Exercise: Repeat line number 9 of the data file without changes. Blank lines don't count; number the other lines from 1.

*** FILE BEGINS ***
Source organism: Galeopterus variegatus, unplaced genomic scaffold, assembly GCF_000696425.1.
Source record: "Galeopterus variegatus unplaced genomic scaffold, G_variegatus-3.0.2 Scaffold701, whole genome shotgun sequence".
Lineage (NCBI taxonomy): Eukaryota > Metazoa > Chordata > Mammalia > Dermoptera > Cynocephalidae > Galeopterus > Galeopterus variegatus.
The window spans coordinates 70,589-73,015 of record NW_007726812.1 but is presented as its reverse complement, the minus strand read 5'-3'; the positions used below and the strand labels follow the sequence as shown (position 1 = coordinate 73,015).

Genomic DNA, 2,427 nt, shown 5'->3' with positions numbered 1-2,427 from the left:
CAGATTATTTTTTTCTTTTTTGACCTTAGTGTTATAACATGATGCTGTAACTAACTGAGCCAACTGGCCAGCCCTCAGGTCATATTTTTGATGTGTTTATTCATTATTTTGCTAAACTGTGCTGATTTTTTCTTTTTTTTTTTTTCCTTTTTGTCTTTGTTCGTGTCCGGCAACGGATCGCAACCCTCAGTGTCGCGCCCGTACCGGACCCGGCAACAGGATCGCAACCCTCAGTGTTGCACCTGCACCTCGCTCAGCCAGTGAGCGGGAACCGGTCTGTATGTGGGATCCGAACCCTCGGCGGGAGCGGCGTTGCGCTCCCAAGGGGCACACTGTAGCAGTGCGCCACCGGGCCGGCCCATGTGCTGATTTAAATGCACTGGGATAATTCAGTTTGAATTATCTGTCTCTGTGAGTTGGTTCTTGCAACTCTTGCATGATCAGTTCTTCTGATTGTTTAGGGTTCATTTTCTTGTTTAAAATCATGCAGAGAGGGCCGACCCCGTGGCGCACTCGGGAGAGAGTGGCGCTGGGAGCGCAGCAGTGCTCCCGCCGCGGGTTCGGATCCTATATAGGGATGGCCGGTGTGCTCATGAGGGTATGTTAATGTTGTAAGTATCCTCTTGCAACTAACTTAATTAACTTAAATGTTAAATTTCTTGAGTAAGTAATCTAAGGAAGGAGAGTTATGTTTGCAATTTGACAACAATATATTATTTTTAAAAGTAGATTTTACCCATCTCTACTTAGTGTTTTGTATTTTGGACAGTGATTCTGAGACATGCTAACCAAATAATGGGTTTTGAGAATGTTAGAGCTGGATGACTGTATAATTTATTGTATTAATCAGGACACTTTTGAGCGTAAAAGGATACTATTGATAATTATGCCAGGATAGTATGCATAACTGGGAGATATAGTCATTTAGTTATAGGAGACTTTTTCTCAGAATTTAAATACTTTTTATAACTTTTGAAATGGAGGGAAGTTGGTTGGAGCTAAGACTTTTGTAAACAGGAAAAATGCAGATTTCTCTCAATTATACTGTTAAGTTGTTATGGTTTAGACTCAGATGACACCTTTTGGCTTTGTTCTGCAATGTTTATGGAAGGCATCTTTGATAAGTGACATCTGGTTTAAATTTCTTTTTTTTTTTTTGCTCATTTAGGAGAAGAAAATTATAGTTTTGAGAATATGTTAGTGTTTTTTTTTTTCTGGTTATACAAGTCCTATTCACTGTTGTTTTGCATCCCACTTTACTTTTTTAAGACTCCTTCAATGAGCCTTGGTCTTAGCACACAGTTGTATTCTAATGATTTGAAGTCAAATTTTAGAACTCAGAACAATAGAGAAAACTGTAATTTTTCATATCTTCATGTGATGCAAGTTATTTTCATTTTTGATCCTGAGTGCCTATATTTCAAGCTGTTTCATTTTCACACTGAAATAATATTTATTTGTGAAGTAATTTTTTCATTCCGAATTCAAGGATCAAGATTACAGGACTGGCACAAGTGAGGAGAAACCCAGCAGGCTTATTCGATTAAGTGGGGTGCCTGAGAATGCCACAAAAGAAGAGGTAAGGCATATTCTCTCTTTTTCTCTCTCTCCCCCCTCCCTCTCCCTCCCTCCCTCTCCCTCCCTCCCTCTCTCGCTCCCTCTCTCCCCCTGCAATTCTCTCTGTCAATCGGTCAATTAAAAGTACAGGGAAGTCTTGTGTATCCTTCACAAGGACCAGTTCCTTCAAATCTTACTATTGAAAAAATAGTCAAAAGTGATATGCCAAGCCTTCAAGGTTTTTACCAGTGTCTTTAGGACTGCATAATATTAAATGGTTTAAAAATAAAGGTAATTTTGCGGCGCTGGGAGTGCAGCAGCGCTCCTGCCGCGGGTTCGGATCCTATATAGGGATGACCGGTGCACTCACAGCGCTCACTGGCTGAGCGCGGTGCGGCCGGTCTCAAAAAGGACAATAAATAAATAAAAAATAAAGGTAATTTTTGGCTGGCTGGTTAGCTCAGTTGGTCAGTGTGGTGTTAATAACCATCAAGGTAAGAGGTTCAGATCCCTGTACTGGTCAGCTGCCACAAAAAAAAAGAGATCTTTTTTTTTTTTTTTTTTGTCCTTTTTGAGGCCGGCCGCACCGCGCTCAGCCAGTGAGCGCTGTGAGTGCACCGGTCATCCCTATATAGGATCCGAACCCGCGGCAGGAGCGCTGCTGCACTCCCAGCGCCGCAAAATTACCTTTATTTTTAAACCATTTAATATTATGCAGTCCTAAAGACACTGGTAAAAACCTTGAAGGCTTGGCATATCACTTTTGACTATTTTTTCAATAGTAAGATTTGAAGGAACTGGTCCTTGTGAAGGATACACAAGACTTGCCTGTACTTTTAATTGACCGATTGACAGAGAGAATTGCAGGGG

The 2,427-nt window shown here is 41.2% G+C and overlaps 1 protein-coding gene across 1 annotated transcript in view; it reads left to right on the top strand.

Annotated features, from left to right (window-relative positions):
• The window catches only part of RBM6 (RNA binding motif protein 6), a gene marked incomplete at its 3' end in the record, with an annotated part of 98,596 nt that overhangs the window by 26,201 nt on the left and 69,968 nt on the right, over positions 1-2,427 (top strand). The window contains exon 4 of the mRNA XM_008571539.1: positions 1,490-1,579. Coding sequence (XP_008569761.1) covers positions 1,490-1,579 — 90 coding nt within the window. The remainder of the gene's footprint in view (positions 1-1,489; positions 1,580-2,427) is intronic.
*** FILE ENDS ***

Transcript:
• The window catches only part of RBM6 (RNA binding motif protein 6), a gene marked incomplete at its 3' end in the record, with an annotated part of 98,596 nt that overhangs the window by 26,201 nt on the left and 69,968 nt on the right, over positions 1-2,427 (top strand). The window contains exon 4 of the mRNA XM_008571539.1: positions 1,490-1,579. Coding sequence (XP_008569761.1) covers positions 1,490-1,579 — 90 coding nt within the window. The remainder of the gene's footprint in view (positions 1-1,489; positions 1,580-2,427) is intronic.